The Struggle Continues: Oberlin College May Not Be Done with Gibson’s Bakery Just Yet
Last week, Gibson’s Bakery was awarded $33 million in punitive damages, in addition to the $11 million in compensatory damages in the week prior.
The legal case Gibson’s Bakery vs. Oberlin College started when a black underage student at Oberlin College attempted to purchase a bottle of wine with a fake ID. The store clerk, Allyn Gibson, then noticed that the student was attempting to steal two bottles of wine hidden in his coat.
Gibson chased the student outside and then tackled him, with two other black friends of the student joining in a scuffle. After the physical altercation, Gibson had “several abrasions and minor injuries including what appeared to be a swollen lip, abrasions to his arms and wrists and a small cut on his neck.” The three students were arrested and later convicted.
In court proceedings, Oberlin College stated that Gibson “violently and unreasonably attacked an unarmed 19-year-old Oberlin College student.”
After the incident, protests against the bakery began with protesters chanting, “Gibson’s is racist,” and carrying signs accusing the bakery owners of white supremacy. Oberlin College actively supported these protesters, buying them pizza, using student funds to pay for gloves, and helping them hand out flyers.
Next, Oberlin College suspended its purchase of baked goods from Gibson’s for just over two months, which, according to the store, “sent a message to the community that the college believed the store was racist, and… people had stopped shopping there or went through a back door.” In addition, Dean of Students Meredith Raimondo pressured Bon Appetit, a major contractor with Oberlin, to cease business with Gibson’s.
Gibson’s Bakery then filed a defamation lawsuit against Oberlin College and the Dean of Students, with which it won $44 million, as of last week.
The battle between Gibson’s Bakery and Oberlin College represents a greater struggle between social justice hysteria and, not just classical liberalism, but also basic common sense.
However, this battle has not been completely resolved.
According to Professor William Jacobson at Cornell Law School, in an appeals process, the designated economic losses of David Gibson and Gibson Bros. should not be reduced. In contrast, the money awarded to Allyn Gibson ($3 million) and David Gibson ($4 million) from non-economic losses could be reduced due to Ohio state laws. The law firm Tucker Ellis LLP clarifies the provisions of the Ohio Revised Code that would impact the plaintiffs: “In non-catastrophic injury cases, the cap for non-economic damages is the greater of $250,000 or three times the plaintiff’s economic damages, up to a maximum of $350,000 per plaintiff and $500,000 per occurrence.”
In other words, both Allyn Gibson’s and David Gibson’s non-economic damages could be reduced from $7 million combined to $700,000.
In addition, the money assigned to punitive damages could also be under threat.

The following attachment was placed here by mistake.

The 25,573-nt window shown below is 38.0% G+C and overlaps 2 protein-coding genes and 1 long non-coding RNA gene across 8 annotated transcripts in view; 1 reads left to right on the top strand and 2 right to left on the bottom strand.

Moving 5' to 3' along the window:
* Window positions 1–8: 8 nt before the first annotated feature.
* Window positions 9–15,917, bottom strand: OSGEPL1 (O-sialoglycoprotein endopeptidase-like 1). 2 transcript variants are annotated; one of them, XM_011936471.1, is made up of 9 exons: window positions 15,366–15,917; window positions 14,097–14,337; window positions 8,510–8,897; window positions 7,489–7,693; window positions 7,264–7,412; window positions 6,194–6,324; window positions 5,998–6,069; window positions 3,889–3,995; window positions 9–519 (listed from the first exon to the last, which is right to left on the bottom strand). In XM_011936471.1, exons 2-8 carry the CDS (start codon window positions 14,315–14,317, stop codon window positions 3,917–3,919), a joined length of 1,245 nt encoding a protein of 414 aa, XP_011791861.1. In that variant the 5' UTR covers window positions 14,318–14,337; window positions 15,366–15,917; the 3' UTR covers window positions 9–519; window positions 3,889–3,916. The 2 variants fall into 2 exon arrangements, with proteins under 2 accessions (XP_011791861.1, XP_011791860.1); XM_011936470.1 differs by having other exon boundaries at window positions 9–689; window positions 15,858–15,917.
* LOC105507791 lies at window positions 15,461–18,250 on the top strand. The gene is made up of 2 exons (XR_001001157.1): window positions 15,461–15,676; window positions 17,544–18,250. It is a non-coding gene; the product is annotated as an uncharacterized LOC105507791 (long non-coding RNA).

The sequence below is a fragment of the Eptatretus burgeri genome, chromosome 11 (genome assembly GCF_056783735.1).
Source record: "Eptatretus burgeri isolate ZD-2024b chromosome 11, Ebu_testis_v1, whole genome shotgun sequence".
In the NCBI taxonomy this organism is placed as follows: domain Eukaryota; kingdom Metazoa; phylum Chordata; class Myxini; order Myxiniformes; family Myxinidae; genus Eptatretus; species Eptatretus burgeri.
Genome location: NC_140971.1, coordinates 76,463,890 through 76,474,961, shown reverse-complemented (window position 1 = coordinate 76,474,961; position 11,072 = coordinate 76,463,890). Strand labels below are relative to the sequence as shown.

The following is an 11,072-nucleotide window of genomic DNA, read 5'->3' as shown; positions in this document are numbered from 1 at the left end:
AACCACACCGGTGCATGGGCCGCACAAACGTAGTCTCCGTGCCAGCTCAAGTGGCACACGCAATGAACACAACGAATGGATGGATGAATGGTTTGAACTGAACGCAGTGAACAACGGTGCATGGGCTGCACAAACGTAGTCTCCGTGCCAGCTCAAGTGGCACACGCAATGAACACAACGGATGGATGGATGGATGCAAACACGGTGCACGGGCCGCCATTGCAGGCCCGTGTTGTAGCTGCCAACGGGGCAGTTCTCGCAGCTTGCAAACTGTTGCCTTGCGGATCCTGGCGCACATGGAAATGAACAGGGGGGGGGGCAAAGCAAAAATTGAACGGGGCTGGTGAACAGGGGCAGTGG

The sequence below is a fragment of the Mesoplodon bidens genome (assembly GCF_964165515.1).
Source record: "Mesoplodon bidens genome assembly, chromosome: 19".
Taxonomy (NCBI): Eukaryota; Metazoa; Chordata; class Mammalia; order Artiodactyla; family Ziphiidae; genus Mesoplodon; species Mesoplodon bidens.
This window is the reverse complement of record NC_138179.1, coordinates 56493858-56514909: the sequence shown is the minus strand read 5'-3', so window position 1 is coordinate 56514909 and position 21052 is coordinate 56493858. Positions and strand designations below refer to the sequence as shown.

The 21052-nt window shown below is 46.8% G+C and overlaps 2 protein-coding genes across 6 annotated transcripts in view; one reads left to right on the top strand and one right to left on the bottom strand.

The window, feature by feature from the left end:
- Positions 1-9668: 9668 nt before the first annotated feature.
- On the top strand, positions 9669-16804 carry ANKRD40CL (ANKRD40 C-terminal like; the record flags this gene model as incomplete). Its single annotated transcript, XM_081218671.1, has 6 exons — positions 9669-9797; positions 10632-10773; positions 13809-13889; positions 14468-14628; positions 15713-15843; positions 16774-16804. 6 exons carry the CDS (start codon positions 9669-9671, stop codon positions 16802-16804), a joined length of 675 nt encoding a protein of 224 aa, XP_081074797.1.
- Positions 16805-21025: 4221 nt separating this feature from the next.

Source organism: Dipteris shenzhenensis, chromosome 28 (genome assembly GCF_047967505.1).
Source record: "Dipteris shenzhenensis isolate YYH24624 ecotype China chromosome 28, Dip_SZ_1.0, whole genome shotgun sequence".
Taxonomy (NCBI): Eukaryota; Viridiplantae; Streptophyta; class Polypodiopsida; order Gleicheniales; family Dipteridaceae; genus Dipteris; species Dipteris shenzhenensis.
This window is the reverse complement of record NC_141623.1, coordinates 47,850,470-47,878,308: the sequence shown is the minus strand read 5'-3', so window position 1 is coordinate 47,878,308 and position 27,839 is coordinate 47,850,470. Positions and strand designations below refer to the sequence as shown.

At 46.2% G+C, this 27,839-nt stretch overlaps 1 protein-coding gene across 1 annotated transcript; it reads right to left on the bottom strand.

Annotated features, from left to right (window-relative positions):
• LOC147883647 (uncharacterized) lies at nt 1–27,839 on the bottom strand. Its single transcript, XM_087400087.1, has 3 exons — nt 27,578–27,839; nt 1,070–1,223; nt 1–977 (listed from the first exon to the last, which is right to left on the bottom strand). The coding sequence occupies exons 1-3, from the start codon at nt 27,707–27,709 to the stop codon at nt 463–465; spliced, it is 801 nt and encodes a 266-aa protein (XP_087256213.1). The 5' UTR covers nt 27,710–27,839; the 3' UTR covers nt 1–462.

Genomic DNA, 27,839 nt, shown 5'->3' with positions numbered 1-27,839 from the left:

According to Tucker Ellis LLP, the Ohio Revised Code also stipulates that: “The amount of the cap depends on whether the defendant is a large or small employer. Punitive damages for large employers… are limited to two times the amount of compensatory damages.”
If the court determines that the cap of $700,000 should be applied to Allyn and David Gibson and that punitive damages should be applied to post-cap compensatory damages, the punitive damages would be reduced from $26 million, as it is now, to $1.4 million. The punitive damages for Gibson Bros. as a business entity could also be reduced from $7 million to $4.5 million under this provision.
All in all, in the worst case scenario, the $44 million total could fall to roughly $9 million. Ironically, these reforms on non-economic and punitive damages were put in place by a Republican-led legislature and Republican governor in 2005 to support businesses.
The hope of alleviating Oberlin’s losses explains why its president emailed members of the Oberlin community that “this is not the final outcome… This is, in fact, just one step along the way of what may turn out to be a lengthy and complex legal process.”
The college has not yet publicly announced that it will appeal the initial ruling, but it is not unlikely given its previous statements.
Nine million dollars is still certainly a large amount and, as Professor Jacobson already notes, “the jury held accountable an unhinged progressive activist college that lost concern for the lives of working people in its community.”
Nevertheless, a massive reduction in damages awarded could symbolically, at the very least, dampen the victory of classical liberalism and basic common sense over social justice hysteria. At the same time, such a reduction would send a sign to higher education institutions that they would have at least some legal leeway with respect to the weaponization of social justice.
And so the fight goes on.